Your foot may be put in a cast or protective boot. It is best to stay off your feet as much as possible while you are healing.

Assisted Wound Care

A foot care professional will have to inspect your ulcer once a week until it is fully healed. In addition, a visiting nurse will help dress your wound.

It is critical for diabetics to develop a good relationship with their podiatrists.  Most diabetics will require regular care to assure that small problems will not develop into major issues.

Now that you know some facts about foot ulcers, be sure to reach out to a foot care professional if you suspect you have one. If you have any further questions about identifying, preventing or treating foot ulcers or want to book an appointment at the Superior Foot & Ankle Care Center, feel free to reach out to us.

Tuesday, 19 July 2016 11:00

Treating Severe Foot Pain

Severe Foot Pain and How to Treat It

Do you have foot pain so severe that it makes it unbearable for you to walk around? Have you tried a bunch of different remedies that just don’t seem to work?

The key to solving your foot pain is first getting the right diagnosis. Here’s a look at some of the common causes of foot pain and how to treat them. However, before you try out any of these treatments by yourself, you should consult with your podiatrist.

Common Causes of Severe Foot Pain

Your feet carry you around every day, bearing your weight when you’re standing and helping you get to where you need to go. You might not think about your feet too often, that is until they start to hurt. Foot pain is a common problem among people of all ages.

A list of some of the possible causes of foot pain include:

  • Achilles tendinitis: is an overuse injury of the Achilles tendon (the band of tissue that connects the calf muscles at the back of your lower leg to your heel bone).
  • Bunions: a bony bump that forms at the base of your big toe.
  • Bursitis: affects the small, fluid-filled sacs (bursae) that cushion the bones, tendons, and muscles near your joints.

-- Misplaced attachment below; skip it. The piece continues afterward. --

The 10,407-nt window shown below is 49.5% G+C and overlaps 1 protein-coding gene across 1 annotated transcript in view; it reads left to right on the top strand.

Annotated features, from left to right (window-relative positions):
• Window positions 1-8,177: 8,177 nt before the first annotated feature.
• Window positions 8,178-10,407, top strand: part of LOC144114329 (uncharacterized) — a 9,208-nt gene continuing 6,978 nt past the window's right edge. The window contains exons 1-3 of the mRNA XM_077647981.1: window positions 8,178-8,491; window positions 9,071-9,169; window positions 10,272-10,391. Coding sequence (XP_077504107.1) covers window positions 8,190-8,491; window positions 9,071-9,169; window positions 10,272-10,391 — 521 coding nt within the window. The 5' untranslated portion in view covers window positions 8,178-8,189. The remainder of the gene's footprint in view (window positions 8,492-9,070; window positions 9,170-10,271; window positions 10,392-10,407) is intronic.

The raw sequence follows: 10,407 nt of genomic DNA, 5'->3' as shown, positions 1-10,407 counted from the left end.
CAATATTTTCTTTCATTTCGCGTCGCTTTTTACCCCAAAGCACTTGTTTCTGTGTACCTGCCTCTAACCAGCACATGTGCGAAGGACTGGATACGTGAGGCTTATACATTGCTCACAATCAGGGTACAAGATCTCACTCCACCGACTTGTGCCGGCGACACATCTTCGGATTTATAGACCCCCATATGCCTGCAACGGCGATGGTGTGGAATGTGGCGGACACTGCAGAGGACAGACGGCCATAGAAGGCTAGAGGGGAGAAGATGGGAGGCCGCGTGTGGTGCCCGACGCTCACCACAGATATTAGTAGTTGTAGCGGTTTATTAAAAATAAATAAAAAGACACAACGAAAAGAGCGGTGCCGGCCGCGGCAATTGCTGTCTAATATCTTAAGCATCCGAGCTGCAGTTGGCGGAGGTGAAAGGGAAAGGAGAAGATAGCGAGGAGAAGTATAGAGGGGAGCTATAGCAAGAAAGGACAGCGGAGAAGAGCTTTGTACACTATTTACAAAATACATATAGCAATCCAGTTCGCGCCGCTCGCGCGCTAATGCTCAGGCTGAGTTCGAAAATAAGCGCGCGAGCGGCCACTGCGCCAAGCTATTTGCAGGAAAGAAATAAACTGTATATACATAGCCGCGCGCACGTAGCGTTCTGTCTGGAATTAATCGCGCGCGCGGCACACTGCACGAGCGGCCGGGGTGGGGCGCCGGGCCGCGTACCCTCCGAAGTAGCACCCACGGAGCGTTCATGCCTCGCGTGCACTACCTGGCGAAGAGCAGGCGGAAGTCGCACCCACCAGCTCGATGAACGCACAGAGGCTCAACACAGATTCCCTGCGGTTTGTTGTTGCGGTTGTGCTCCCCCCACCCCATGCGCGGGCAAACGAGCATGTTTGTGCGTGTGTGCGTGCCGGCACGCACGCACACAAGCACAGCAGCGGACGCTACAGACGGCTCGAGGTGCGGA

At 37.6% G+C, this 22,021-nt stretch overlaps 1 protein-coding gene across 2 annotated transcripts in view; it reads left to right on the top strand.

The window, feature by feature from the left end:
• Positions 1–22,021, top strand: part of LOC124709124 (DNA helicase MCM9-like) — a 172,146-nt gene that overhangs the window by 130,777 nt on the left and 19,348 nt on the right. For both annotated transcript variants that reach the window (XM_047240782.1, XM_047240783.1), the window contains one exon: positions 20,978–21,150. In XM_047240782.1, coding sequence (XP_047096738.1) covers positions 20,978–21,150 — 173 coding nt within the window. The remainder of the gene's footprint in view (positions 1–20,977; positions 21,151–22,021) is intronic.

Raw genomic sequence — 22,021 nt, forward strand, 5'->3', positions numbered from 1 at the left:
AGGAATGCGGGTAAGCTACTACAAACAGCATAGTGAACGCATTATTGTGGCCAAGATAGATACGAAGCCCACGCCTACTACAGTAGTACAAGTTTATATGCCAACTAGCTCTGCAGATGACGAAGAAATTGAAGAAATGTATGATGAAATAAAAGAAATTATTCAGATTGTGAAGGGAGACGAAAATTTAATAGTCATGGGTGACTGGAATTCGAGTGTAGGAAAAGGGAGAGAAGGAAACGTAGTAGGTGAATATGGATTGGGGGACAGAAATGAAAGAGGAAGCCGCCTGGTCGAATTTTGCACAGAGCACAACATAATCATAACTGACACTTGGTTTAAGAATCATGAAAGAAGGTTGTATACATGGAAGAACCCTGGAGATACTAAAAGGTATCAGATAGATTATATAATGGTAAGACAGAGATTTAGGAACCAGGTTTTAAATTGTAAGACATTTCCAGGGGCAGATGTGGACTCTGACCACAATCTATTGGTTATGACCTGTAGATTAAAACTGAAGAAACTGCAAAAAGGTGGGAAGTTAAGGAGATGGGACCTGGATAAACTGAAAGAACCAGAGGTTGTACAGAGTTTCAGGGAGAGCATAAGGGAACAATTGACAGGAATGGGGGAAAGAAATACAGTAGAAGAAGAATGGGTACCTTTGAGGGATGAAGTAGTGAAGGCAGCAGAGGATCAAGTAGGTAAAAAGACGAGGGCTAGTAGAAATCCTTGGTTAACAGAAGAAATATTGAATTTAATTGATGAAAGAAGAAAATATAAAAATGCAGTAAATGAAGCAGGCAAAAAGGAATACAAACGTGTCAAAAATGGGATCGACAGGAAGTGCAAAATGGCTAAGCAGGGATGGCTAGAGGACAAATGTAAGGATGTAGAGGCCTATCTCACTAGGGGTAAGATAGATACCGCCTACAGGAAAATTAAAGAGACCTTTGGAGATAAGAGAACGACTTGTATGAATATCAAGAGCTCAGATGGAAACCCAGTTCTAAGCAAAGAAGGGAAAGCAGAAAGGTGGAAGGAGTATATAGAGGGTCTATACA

• Corns and calluses: thick, hardened layers of skin that develop when your skin tries to protect itself against friction and pressure.
  • Diabetic neuropathy: a type of nerve damage that is the result of diabetes.
  • Flatfeet: the entire soles of your feet touch the floor when you stand.
  • Gout: sudden, severe attacks of pain, redness and tenderness in joints. Often at the base of the big toe.
  • Hammertoe and mallet toe: deformities in the imbalance in the muscles, tendons, or ligaments that normally hold the toe straight.
  • Ingrown toenails: when the corner or side of the toenail grows into the soft flesh.
  • Metatarsalgia: when the ball of your foot becomes painful and inflamed.
  • Plantar fasciitis: pain and inflammation in the thick band of tissue (plantar fascia) that runs across the bottom of your foot and connects your heel bone to your toes.

Treating Severe Foot Pain

Treatments for severe foot pain problems include:

  • Achilles tendinitis: usually responds well to self-care measures, such as rest, ice, compression, and elevation; but if your symptoms are severe then your doctor might suggest other treatment options, like pain medications (ibuprofen or naproxen), physical therapy, or surgery.
  • Bunions: some nonsurgical options include changing shoes, padding or taping your foot, medications, shoe inserts, and applying ice. Surgical options include removing swollen tissue, removing part of the bone to straighten your big toe, realigning the long bone between the back of your foot and your big toe, and permanently joining the bones of your affected joint.
  • Bursitis: treatment usually involves rest, ice, and pain relievers. However, if the bursitis is more severe, treatment might include medication, therapy, injections, an assistive device, or surgery.
  • Corns and calluses: treatment options can include trimming away excess skin, callus-removing medication, shoe inserts, or surgery.
  • Diabetic neuropathy: treatment focuses on slowing the progression of the disease, relieving pain, and managing complications and restoring function. To help slow the nerve damage you will need to keep your blood pressure under control, follow a healthy-eating plan, get plenty of exercise, maintain a healthy weight, stop smoking, and avoid alcohol.
  • Flatfeet: if your flat feet are painful then your doctor might suggest arch supports, stretching exercises, supportive shoes, or physical therapy.